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BitPay settles with OFAC for apparent violations

OFAC has announced that BitPay, Inc., a private company based in Atlanta, Georgia, that offers a payment processing solution for merchants to accept digital currency as payment for goods and services, has agreed to remit $507,375 to settle its potential civil liability for 2,102 apparent violations of multiple sanctions programs that occurred between June 2013 and September 2018. BitPay allowed persons who appear to have been located in the Crimea region of Ukraine, Cuba, North Korea, Iran, Sudan, and Syria to transact with merchants in the United States and elsewhere using digital currency on BitPay’s platform even though BitPay had location information, including IP addresses and other location data, about those persons prior to effecting the transactions. BitPay received digital currency payments on behalf of its merchant customers from those merchants’ buyers who were located in sanctioned jurisdictions, converted the digital currency to fiat currency, and then relayed that currency to its merchants.

OFAC's enforcement action is a reminder that companies involved in providing digital currency services—like all financial service providers—should understand the sanctions risks associated with providing digital currency services and should take steps necessary to mitigate those risks. Companies that facilitate or engage in online commerce or process transactions using digital currency are responsible for ensuring that they do not engage in unauthorized transactions prohibited by OFAC sanctions, such as dealings with blocked persons or property, or engaging in prohibited trade or investment-related transactions.


OCC, CFPB and NCUA publish supervisory guidance rule

The OCC, CFPB, and NCUA have published their previously announced final rules on the Role of Supervisory Guidance at 86 FR 9253, 86 FR 9261, and 86 FR 7949, respectively. The OCC and CFPB rules will be effective March 15, 2021. The NCUA rule becomes effective March 5, 2021.


FDIC names Chief Innovation Officer

The FDIC reported Tuesday it had named Sultan Meghji as the agency’s first Chief Innovation Officer, charged with leading the FDIC’s efforts to promote the adoption of innovative technologies across the financial services sector.

FDIC Chairman Jelena McWilliams said, "As a recognized expert in financial technology, Sultan brings years of technical knowledge and an entrepreneurial spirit to our FDiTech team. Under his leadership, I am confident we will find innovative ways to utilize technology to modernize our bank supervision, enable community banks to adopt technological solutions, and bring more underserved people into the financial fabric of our nation.”


FedNow Service payment flow video

Federal Reserve Financial Services has created a new 3½ minute video to illustrate the FedNow℠ payment flow. It follows a payment over the FedNow Service from start to finish and shows what financial institutions need to know about their role in the process.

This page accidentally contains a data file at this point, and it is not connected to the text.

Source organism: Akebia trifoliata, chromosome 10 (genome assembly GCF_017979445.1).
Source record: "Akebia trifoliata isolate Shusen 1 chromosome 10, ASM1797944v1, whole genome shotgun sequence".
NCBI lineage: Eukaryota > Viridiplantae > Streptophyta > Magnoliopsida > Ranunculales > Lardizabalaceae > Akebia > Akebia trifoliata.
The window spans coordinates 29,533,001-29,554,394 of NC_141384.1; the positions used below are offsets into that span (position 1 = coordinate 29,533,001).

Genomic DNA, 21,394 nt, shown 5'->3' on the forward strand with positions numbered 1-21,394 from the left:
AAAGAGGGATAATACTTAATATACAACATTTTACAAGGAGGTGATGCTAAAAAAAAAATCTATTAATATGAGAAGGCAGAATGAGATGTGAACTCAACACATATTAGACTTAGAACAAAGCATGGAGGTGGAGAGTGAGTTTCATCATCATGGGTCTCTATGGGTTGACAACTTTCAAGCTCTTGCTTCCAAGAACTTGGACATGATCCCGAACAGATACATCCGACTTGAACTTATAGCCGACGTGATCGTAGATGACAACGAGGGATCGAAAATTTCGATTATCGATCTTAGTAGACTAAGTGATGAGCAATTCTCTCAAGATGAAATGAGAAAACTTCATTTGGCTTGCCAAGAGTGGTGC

Payments processed over the FedNow Service will settle between financial institutions in real time and end users will have access to money sent to them within seconds. Financial institutions that participate in the FedNow Service can meet the evolving needs of their customers and keep pace with the competition. Other benefits include:

  • Attracting and retaining customers
  • Growing revenue (e.g., transaction fees, fees for new service or product offerings)
  • Lowering costs through increased efficiency (e.g., automation and operations)
  • Reducing interbank settlement risk

Federal Reserve Financial Services has said it will start rolling out its FedNow service beginning in 2023.


Financial Sector Innovation Policy Roundtable

The Treasury Department reports it hosted its inaugural U.S. Financial Sector Innovation Policy Roundtable on February 9 and 10. The Roundtable brought together policymakers and regulators with experts from the private sector to exchange views for collaborating on policy issues and innovative technologies that support global financial integrity, while fostering economic recovery, competitiveness, and financial inclusion.

At the event, participants focused on how innovations like interoperable, privacy-preserving digital identity solutions, and more effective anti-money laundering and anti-fraud mechanisms can provide value to financial services companies and their customers by eliminating redundancies, reducing costs, combating illicit use, and promoting financial inclusion in an increasingly digital world.

Participants also addressed policy and regulatory approaches to promote responsible innovation in the financial sector, as well as the role of international organizations and cooperative events, such as Innovation Hubs and Tech Sprints, to support financial products and services for consumers (FinTech), regulatory compliance solutions for financial institutions (RegTech), and new tools for financial sector supervision and examination (SupTech). In addition, participants discussed how governments across the world can work domestically and cooperate internationally to develop and implement new financial and regulatory tools in the era of digital finance, and drive adoption of trustworthy and cutting-edge digital identity solutions to combat money laundering and the financing of terrorism and other crimes.